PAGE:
“This experience made me realize that nothing is handed to you. That you have to earn everything,” said Wickham. “For the first time I had to start from the bottom and work my way up, but once you get to the top, it’s the best feeling in the world.”

After a year in California playing college baseball, Wickham has come back home to instill the same work ethic, skill and passion he has for the game into up-and-coming players through coaching Little League. Playing Little League helped get him to where he is today, and he is grateful to be giving back to his community by inspiring the next generation of players.

“I’m so proud of my kids and so thankful to have this opportunity not only to pass on everything I know to these young players, but to remember the starting point of all great players are the fundamentals,” said Wickham. “This game has created special bonds for me as a coach and for my players to hopefully grow into great athletes alongside their friends like I did.”

Not only do the young athletes benefit from his experience and coaching, but Wickham gains the respect of the players and gets to be a the role model, like his dad was for him.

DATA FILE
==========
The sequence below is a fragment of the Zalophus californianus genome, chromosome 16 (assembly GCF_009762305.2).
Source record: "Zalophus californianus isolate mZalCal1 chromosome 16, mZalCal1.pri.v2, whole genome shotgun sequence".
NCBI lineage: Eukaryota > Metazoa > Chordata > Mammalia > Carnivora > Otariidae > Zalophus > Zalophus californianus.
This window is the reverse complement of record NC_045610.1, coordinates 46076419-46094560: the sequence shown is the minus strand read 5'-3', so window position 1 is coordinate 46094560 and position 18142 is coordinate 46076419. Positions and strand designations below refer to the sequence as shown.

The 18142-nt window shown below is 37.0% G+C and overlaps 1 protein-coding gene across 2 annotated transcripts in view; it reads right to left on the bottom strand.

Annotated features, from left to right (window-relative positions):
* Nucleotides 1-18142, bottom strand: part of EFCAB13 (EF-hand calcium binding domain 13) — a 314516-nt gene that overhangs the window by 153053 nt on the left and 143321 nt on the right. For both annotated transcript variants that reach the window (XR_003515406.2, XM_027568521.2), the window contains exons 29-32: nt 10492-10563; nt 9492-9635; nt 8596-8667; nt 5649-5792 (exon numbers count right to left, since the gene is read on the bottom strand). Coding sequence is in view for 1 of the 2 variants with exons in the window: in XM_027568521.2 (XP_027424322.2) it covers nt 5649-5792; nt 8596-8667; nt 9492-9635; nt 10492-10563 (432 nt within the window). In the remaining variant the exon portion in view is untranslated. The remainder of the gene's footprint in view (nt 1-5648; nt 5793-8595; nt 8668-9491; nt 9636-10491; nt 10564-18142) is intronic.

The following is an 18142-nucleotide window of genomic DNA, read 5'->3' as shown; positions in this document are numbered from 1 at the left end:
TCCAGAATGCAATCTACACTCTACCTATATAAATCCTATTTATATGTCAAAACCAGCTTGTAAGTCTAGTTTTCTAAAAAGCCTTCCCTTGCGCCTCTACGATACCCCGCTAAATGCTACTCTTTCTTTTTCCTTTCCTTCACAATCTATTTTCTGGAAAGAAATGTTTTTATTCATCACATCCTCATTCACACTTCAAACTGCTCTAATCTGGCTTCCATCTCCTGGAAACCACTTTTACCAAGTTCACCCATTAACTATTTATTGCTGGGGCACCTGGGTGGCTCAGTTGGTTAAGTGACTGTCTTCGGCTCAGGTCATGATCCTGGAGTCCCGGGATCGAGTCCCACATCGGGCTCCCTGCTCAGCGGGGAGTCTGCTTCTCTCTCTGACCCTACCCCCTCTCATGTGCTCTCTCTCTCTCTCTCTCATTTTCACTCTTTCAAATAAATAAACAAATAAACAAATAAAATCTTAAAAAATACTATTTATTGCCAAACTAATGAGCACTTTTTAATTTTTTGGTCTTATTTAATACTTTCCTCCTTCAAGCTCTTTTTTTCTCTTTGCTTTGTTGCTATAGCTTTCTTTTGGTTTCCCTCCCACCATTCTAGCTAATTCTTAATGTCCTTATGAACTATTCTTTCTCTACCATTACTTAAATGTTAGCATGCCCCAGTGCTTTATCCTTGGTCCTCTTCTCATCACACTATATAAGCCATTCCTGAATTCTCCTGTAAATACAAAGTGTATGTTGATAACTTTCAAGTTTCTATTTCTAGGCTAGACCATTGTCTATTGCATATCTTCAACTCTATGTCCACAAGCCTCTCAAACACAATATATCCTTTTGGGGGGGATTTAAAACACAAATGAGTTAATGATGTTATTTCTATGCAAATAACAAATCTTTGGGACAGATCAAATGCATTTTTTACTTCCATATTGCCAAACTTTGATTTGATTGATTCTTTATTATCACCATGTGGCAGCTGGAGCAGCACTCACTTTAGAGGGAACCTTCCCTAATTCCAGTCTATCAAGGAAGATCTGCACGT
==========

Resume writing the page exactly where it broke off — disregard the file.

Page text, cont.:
“The biggest benefit for me coaching younger kids is being a role model,” said Wickham. “I know I would do anything for these kids in a heart beat, and for them to look up to me makes me the happiest young man in the world.”

Beyond coaching and playing, Wickham is unsure of his future, but knows one thing for sure: “As long as I have baseball, nothing can go wrong.”

View the article at wickenburgsun.com.

Demeter Credits small town roots for success

Caleb Demeter was only 8-years-old when he and his family moved from Turlock, Calif., to Wickenburg. His dad is a pastor and had an opportunity to preach at Calvary Baptist Church. Caleb has grown up here, and wouldn’t want it any other way.

“I’m very glad that a small town was the bulk of my growing up,” said Demeter, who is now 19-years old. “I was really glad that I lived in bigger places as a younger kid, but then I was very glad to live in Wickenburg for 10 years. I like the variety.”

 Demeter began performing when he moved and was involved in Camp Imagination and Wickenburg High School Exousia Voce, an advanced mixed ensemble, as well as the annual play and musical. Involvement in those activities gave him so many opportunities to act, sing and perform, along with experiences he will never forget.

“Singing – I’ve been doing for as long as I can remember,” said Demeter.